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Press release of the Banco de Portugal on the June 2020 issue of the Financial Stability Report
The Banco de Portugal publishes today the June 2020 issue of the Financial Stability Report (in Portuguese only).
Vulnerabilities and risks
The COVID-19 pandemic has given rise to a highly uncertain environment, particularly challenging to financial stability at national and international level, taking into account the abrupt, intense, comprehensive and persistent shock to the economy.
Contrary to the previous international financial crisis, this shock is exogenous to the financial sector and not directly related to the prior accumulation of macroeconomic and financial imbalances. However, the pandemic has emphasised a series of risks identified in previous issues of this Report, whose impact may be amplified by pre-existing vulnerabilities.
The pandemic was immediately reflected in an increase in risk premia and an abrupt devaluation in international financial markets. This occurred when there were already signs of overvaluation in some market segments, and was compounded by the stronger demand for liquidity in certain segments of the financial sector at international level. In Portugal this type of behaviour is not as material as in other countries, given the relatively low weight of other financial intermediaries in Portugal, namely investment funds. In addition, Portuguese banks have reduced their sensitivity to changes in the risk perception of international investors, as a result of a considerable change in their funding structure since the financial crisis.
A number of factors will tend to mitigate the impact of the pandemic, at least in the short term.
On the one hand, this impact will tend to be mitigated by the increased resilience of the financial sector and in particular of the banking sector, promoted in the past few years by the adoption of new regulatory standards and supervisory practices at national and international level. These developments in the banking sector have translated into, among others, a strengthening of the banking sector’s capital ratios and liquidity positions.
On the other hand, in the wake of the previous economic and financial crisis, several countries including Portugal, have conducted adjustment processes within their economies that resulted inter alia in a strong reduction in the indebtedness level of enterprises and households.
The magnitude and speed of the national and international authorities’ response are also added to the mitigation factors identified above, making it possible to share the costs of the pandemic, across sectors and countries as well as over time.
This notwithstanding, the pandemic crisis will be a test to the resilience of the national and international financial sector.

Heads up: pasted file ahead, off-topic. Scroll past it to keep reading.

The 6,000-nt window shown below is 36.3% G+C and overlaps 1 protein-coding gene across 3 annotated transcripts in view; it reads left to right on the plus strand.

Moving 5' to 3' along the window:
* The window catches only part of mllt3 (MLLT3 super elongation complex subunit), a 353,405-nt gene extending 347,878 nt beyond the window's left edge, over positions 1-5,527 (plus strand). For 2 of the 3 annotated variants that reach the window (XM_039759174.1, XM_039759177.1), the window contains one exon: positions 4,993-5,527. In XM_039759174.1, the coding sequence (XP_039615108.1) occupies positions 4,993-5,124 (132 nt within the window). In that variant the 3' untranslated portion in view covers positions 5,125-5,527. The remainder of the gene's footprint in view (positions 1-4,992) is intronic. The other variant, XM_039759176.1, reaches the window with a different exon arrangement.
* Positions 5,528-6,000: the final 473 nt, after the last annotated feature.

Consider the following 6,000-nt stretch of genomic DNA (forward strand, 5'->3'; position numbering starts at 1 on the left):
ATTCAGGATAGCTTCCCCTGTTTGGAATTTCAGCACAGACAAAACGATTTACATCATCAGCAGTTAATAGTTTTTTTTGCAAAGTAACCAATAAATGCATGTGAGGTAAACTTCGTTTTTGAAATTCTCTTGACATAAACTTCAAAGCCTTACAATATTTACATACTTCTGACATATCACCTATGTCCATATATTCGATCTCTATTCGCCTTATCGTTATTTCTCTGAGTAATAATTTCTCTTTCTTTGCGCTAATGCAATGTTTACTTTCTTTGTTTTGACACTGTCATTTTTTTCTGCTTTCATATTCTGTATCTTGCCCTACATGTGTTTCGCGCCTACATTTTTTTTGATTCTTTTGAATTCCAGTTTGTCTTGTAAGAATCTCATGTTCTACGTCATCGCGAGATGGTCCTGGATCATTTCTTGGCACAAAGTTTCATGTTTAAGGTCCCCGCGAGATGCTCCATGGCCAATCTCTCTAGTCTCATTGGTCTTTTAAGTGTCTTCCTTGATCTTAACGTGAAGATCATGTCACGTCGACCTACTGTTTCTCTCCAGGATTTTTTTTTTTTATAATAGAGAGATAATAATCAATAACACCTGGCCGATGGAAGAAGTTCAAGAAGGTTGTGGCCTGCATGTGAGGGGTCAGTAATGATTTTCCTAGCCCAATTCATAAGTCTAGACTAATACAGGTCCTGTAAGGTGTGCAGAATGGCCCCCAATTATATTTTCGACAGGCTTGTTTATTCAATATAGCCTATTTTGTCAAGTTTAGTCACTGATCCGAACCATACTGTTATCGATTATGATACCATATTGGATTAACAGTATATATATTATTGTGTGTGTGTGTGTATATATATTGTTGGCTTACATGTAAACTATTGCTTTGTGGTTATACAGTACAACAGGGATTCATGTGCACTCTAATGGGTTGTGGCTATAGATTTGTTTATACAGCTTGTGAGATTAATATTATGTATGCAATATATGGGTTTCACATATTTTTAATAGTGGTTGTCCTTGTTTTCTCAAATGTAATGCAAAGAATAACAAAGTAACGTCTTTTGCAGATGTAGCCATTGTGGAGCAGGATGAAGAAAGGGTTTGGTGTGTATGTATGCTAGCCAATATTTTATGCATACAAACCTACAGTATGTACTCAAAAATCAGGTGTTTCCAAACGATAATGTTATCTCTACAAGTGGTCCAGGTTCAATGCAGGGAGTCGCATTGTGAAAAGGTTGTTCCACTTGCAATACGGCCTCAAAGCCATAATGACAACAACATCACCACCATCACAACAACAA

The nature and implications of the pandemic crisis require a coordinated response at European level. The effectiveness of the measures will be greater, the stronger their articulation across the different authorities, different countries or economic blocks. Thus, it will be important to create the conditions for countries – even if starting from different positions – to be able to take concerted and proportionate action to face the challenges posed.
The flexibility in complying with some capital requirements and the existence of voluntary capital buffers create room for the financial system to absorb potential losses and finance the economy.
In response to the shock triggered by COVID-19, the Banco de Portugal has also decided the following:
similarly to the European Central Bank, to be flexible in accepting the capital conservation plans of less significant institutions that decide to operate temporarily below additional capital expectations (P2G) and the combined buffer requirement; to maintain the countercyclical capital buffer rate at 0% of the total risk exposure amount and to postpone by one year the phase-in period of the capital buffer for other systemically important institutions (O-SIIs);
to exempt new personal credit with maturities of up to two years and duly identified as intended to mitigate households’ temporary liquidity shortage situations from compliance with the DSTI (debt service-to-income) ratio limit and with regular principal and interest payments.
Special issues and boxes
The June Financial Stability Report has two special issues:
- “Policy measures relevant to financial stability in response to the COVID-19 pandemic”;
- “Interaction between minimum regulatory requirements and capital buffers”.
It also includes seven boxes:
- “The importance of credit moratoria in the context of the COVID-19 pandemic”;
- “Bank exposure to sectors most sensitive to the impact of the COVID-19 pandemic”;
- “The financial situation of Portuguese households in pre-crisis periods”;
- “The capitalisation of non-financial corporations in pre-crisis periods – the importance of retained earnings”;
- “Interlinkages in the Portuguese financial system”;
- “The importance of cyber risk in the context of the COVID-19 pandemic”;
- “An analysis of household credit flows in 2019 based on microdata”.